Why women? Does this not concern men too?

Yes, it does. But let’s face the facts: men have dominated women for thousands of years and look where we are now? We asked the question in 2010, why are there so few women engaged in politics? Women are stakeholders in community building. They give masses of their time volunteering, caring for the elderly, children and grandchildren, providing care for the homeless and the marginalized. They are the majority graduating from universities. We have in Canada admirable women academics and thinkers; we have gifted artists and performers, writers and film-makers. We have numerous women who are activists in the struggle for social justice. So why are they not present where it counts the most, in governing this country?  How come women, who constitute 52% of the population, are as few as 22.5% in politics?

There was a time when society of men, collectively agreed that they were better at governing than women. If they are really better, then why are we in such a mess today? One look at our growing military and prison industrial complexes and the failure of our government to protect our common natural resources, and we can ask ourselves: Can those 22.5% women make a difference? Do women start wars? Do they go to war?   

Having said that, WAP absolutely welcomes men to join in building the party. We are very aware that there are many gentle and kind men who feel trapped in the old hierarchical paradigm.  They have been pushed  into feeling that in order to be ‘a man’ they have to be competitive and fight other men, and women, to get to the top, when all they want to do is get out of the rat race and be friends with others, enjoy their work and participate in family life. Our young men, especially, don’t feel they fit in this aggressive image of a macho man. They are not attracted to dominance and would much prefer partnerships with women and other men.

How can that happen?

Well, we need to recognize a number of things.

First, we need to recognize that the problem we are facing is systemic and structural. When we blame the 1% for where we are at today, we are right but we also need to see that we are part of the problem too, because we are part of that system, that paradigm.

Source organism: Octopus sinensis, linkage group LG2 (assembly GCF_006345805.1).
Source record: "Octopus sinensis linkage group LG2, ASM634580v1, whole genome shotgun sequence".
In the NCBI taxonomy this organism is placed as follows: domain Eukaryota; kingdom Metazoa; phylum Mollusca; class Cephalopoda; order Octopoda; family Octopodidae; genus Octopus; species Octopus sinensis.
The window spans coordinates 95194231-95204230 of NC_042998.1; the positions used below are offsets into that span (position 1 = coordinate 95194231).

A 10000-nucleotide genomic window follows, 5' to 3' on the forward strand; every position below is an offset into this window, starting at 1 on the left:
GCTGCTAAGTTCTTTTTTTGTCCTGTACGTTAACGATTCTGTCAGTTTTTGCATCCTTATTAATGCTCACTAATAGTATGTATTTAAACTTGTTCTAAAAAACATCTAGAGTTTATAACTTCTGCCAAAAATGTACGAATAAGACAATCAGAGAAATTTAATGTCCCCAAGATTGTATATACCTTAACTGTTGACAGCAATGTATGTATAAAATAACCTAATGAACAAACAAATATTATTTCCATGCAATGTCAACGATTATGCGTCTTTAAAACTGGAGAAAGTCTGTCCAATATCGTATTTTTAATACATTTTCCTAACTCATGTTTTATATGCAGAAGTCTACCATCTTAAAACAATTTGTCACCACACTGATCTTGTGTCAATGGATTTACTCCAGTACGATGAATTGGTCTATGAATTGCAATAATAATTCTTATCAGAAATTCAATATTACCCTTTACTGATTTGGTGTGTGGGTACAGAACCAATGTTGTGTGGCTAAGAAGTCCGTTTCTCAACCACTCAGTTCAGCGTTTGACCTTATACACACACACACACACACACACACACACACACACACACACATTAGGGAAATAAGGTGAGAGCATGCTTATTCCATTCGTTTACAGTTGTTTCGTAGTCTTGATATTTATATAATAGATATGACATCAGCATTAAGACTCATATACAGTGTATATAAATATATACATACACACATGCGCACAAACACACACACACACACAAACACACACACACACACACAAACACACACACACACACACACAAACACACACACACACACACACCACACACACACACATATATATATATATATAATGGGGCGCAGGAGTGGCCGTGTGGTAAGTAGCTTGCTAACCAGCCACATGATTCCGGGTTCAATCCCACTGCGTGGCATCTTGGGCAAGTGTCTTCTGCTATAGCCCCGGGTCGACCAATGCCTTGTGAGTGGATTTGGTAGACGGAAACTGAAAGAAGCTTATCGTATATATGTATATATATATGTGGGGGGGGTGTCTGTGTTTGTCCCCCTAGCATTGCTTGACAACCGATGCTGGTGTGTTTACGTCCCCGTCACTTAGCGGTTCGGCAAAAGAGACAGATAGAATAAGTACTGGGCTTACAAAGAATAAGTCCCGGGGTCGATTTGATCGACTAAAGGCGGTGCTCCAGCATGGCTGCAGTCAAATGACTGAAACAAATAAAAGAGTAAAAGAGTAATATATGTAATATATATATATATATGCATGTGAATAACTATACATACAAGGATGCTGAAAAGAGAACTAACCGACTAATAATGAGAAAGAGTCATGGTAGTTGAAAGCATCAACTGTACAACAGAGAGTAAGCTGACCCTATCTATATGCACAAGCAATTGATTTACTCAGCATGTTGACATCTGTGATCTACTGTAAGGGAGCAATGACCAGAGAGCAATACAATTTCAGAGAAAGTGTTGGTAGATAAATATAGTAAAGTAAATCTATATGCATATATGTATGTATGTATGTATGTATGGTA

For example, we vote in one party and out another but nothing really changes because it is the same mindset behind all parties. Or we blame capitalism or religions or what ever we feel is infringing on our liberties and our entitlements, but what guarantee do we have that a change in leadership will bring in the changes we want, knowing what we know today, that anyone can come in and reverse all the decisions previous governments made? Look at the number of military interventions our so-called peace keeping Canada is in today? Look at how Medicare is being threatened?  How scientists are being silenced and academics being muzzled!  It is much easier to change a government than to change the structure or paradigm we live in. There is a lot of resistance to change, and that change starts with and in us.

Second, we need to recognize that women are at the fore in many organizations that seek to inform, support and build awareness within the community. They are the bridgers, the doers, the fixers. They are the activist I meet, the raging grannies, those who join the picket lines at 5:30am in support of workers, who stand up in Parliament with a Stop Harper sign, the occupiers who sleep in tents in the cold and brave ridicule and contempt from many citizens as they strive to awaken us from our deep complacency and join in shouting: something is wrong here! They are the unsung women who help new immigrants settle, who organize fundraisers for those who have no other resources. They are the students who live in fear of coming out of school with huge debts and no jobs. They are the journalists and authors, union workers and academics who raise their voices and push against the silence that meets them because they speak out against injustice. They are the women who expected more from the feminist movements that they participated in 30 years ago. These are the women who need to step into the political arena, say “enough is enough” and simply take over.